Facing that enforced journey, no man can be
more prudent than he has good call to be,
if he consider, before his going hence,
what for his spirit of good hap or of evil
after his day of death shall be determined.

He used to sing antiphons too, to our consolation and of his, of which one is: O King of glory, Lord of might, O victor who did ascend this day above all the heavens, leave us orphans not, but send the promise of the Father to us, the Spirit of truth. Alleluia! But when he came to those words ''ne derelinquas nos orphanos'', he burst into tears and wept much. And after an hour he began to repeat what he had begun, and in this way he did everyday. And we, hearing these things, mourned and wept with him; we read in turns, in turns we wept, no indeed we wept as we read.

[I am conscious that this is getting too long, so the next installment tomorrow]...

Wednesday, 26 May 2010

Historia Brittonum...

I am currently reading the Historia Brittonum (the Vita Patricii), an ''historical'' work commonly attributed to Nennius, a Welsh monk of the 9th century. Unlike St Bede, the father of English history, who was very meticulous, Nennius has a tendency to be ''inventive'' and according to modern historians a lot of his sources are fictitious, although personally I think that most were simply lost. I was referred to the Historia for translation purposes last year by an old friend from University now studying Celtic Christianity. The Latin is not as hard as St Bede (about whom I shall post something spite of the great Octave) but still worthy and is easy enough that I can translate relatively fluently without too much recourse to the Lewis & Short. I am relying, however, on The Latin Library. I think it a great nuisance that Latin books are so rare. How on earth can you understand the author and the age if you're reading his work in a foreign language?

The above image depicts Merlin reading his Prophecies to Vortigern, in a manuscript of Geoffrey of Monmouth's Prophetiae Merlini, c.1250. A lot of the Arthurian stuff, of course, is derived from the Historia Brittonum.

Tuesday, 25 May 2010

Quantum inter nos silentium...

In the short time (it seems longer) since I gave up the old blog and started this one, I have been busy with various commitments. I did miss blogging (despite the wise comment left by a good reader on the old blog - someone who suggested that I give up blogging generously and not look back) and spent many idle days just reading, or even festering in front of the TV (although I wouldn't miss it if it were done away with). I am, as you know, no longer a student and I have been consistently overdrawn for well over a year, but I have come to accept that this is ''my lot'' for the time being. As Oscar Wilde (my hero) would say: I have become married to poverty, but unlike St Francis, the marriage is not an easy one. Budgeting is hard and I don't think I am intelligent enough to stick to one but it seems the only sensible way forward.

Updates: I left the application for a new degree until far too late and so when I received the email telling me that King's College had no more vacancies on their Classics degree I was disappointed, though not surprised. I am now stuck with the prospect of a very plebeian approach to my education - fitting my Degree around my work life - but I have only myself to blame. I could wait until enrollment for the academic year 2011 but my mother was strictly against this, and to an extent so was I. My only consolation is that it will still be a University of London degree. Again, would that I had gone to Oxford to study...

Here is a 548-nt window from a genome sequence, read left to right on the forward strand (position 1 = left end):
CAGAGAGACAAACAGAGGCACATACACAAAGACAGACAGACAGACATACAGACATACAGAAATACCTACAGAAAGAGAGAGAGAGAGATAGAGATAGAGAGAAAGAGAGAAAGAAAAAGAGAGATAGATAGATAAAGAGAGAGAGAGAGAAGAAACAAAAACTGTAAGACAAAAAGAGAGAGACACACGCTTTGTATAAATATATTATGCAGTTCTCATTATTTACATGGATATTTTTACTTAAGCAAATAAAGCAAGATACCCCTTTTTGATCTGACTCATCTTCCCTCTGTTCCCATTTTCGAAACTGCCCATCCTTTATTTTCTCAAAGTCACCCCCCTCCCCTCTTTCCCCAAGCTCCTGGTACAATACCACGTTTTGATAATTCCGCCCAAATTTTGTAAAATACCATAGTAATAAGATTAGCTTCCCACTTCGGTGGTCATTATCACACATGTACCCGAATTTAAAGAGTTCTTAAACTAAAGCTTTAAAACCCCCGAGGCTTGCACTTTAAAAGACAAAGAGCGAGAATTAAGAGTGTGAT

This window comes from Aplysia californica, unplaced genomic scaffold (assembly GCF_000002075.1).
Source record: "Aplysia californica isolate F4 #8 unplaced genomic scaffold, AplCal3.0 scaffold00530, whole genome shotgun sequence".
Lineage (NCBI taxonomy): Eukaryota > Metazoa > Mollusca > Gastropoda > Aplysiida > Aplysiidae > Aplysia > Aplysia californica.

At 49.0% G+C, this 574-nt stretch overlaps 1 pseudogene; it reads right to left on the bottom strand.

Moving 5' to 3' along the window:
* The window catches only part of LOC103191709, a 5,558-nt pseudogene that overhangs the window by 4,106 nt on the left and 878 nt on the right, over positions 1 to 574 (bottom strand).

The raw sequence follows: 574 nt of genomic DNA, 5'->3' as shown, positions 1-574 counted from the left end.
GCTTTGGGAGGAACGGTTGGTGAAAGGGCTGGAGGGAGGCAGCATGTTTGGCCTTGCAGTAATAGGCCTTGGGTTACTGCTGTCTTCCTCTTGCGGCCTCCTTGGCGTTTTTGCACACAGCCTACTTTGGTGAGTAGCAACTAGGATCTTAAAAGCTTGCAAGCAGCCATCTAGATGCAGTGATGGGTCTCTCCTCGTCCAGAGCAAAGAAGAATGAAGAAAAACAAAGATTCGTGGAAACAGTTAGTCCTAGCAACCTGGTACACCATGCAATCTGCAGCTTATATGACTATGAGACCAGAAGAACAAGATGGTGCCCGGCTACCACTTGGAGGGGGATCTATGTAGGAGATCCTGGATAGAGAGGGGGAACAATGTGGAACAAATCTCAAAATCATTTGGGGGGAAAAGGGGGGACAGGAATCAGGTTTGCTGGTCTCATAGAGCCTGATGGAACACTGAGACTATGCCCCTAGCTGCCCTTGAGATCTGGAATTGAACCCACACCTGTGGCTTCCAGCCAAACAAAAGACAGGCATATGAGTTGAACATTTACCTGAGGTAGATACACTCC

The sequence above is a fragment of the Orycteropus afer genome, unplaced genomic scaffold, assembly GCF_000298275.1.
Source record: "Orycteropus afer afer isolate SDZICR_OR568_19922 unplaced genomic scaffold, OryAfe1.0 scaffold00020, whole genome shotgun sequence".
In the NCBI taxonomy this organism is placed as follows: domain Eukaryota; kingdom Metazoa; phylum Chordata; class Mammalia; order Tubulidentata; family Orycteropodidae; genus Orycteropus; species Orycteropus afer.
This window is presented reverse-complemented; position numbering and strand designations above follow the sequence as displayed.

Anyway, I am currently low on blog post ideas and so any suggestions from readers would be welcome. I have spent most of the time sorting out the template. I hope that it doesn't seem too austere. A very happy Pentecost to you all!

Saturday, 22 May 2010

Ad Liturgiae amorem...

Welcome, readers, to my new blog! Liturgiae Causa is a personal endeavour in the cause of the Liturgy. I believe that there has been a near-irretrievable loss of a sense of Liturgy in the Western Church, for a variety of complex and interpenetrating reasons. This blog aims to raise awareness about these reasons, and possible remedies, by means of reflections, short essays etc, and even perhaps the organisation of real Liturgy. As a classicist, and a Tolkien reader, I shall also endeavour to post about these things.

Liturgiae Causa is not another ''traditionalist'' blog - I believe that Catholic ''traditionalism'', especially in a post-Summorum Pontificum world, is wholly repugnant to the real Tradition of the Church, and ''traditionalist'' organisations, such as Una Voce, the Latin Mass Society and the Society of St Pius X, whose pseudo-traditional doctrinal and liturgical stances I repudiate utterly, more often than not just wilfully keep the Faithful in the dark about Liturgy and Tradition, blind guides (Matthew 23:24). The celebration of the Sacred Liturgy, which ought to be the sole ultimate focus and the direction of all loves of the Christian man, ought to exclude all minimalism, and so any attempt to ''enrich'' the Novus Ordo of Paul VI, or to ''remedy'' existing liturgical abuses (and they are, alas, many and commonplace) by making recourse to the liturgical books of 1962 is just palliative at best.

This blog is dedicated to the memory of the late J.R.R Tolkien (1892-1973), a faithful Catholic who in his last years saw the rapid collapse of the Sacred Liturgy.

Laus Deo semper.